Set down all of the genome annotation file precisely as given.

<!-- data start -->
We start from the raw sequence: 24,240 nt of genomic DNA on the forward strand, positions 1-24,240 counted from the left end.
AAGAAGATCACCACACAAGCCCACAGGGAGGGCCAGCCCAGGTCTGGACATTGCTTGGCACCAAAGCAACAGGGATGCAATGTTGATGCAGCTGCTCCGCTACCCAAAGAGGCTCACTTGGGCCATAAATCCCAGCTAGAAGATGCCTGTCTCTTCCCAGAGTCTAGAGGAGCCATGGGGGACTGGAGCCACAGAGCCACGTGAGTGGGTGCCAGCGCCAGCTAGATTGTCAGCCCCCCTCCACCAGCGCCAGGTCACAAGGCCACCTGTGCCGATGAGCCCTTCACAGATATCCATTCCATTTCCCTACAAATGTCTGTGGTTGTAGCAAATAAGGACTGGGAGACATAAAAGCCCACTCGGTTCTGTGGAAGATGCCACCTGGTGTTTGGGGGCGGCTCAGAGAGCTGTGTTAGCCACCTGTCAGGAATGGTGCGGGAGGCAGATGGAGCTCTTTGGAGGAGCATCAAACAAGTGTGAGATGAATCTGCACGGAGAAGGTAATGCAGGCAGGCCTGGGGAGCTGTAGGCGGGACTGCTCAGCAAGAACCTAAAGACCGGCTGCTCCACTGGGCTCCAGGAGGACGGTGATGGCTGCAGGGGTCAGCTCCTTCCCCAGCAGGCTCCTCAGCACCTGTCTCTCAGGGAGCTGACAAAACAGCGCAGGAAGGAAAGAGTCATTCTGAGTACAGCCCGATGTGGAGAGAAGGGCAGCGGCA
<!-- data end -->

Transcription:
We start from the raw sequence: 24,240 nt of genomic DNA on the forward strand, positions 1-24,240 counted from the left end.
AAGAAGATCACCACACAAGCCCACAGGGAGGGCCAGCCCAGGTCTGGACATTGCTTGGCACCAAAGCAACAGGGATGCAATGTTGATGCAGCTGCTCCGCTACCCAAAGAGGCTCACTTGGGCCATAAATCCCAGCTAGAAGATGCCTGTCTCTTCCCAGAGTCTAGAGGAGCCATGGGGGACTGGAGCCACAGAGCCACGTGAGTGGGTGCCAGCGCCAGCTAGATTGTCAGCCCCCCTCCACCAGCGCCAGGTCACAAGGCCACCTGTGCCGATGAGCCCTTCACAGATATCCATTCCATTTCCCTACAAATGTCTGTGGTTGTAGCAAATAAGGACTGGGAGACATAAAAGCCCACTCGGTTCTGTGGAAGATGCCACCTGGTGTTTGGGGGCGGCTCAGAGAGCTGTGTTAGCCACCTGTCAGGAATGGTGCGGGAGGCAGATGGAGCTCTTTGGAGGAGCATCAAACAAGTGTGAGATGAATCTGCACGGAGAAGGTAATGCAGGCAGGCCTGGGGAGCTGTAGGCGGGACTGCTCAGCAAGAACCTAAAGACCGGCTGCTCCACTGGGCTCCAGGAGGACGGTGATGGCTGCAGGGGTCAGCTCCTTCCCCAGCAGGCTCCTCAGCACCTGTCTCTCAGGGAGCTGACAAAACAGCGCAGGAAGGAAAGAGTCATTCTGAGTACAGCCCGATGTGGAGAGAAGGGCAGCGGCA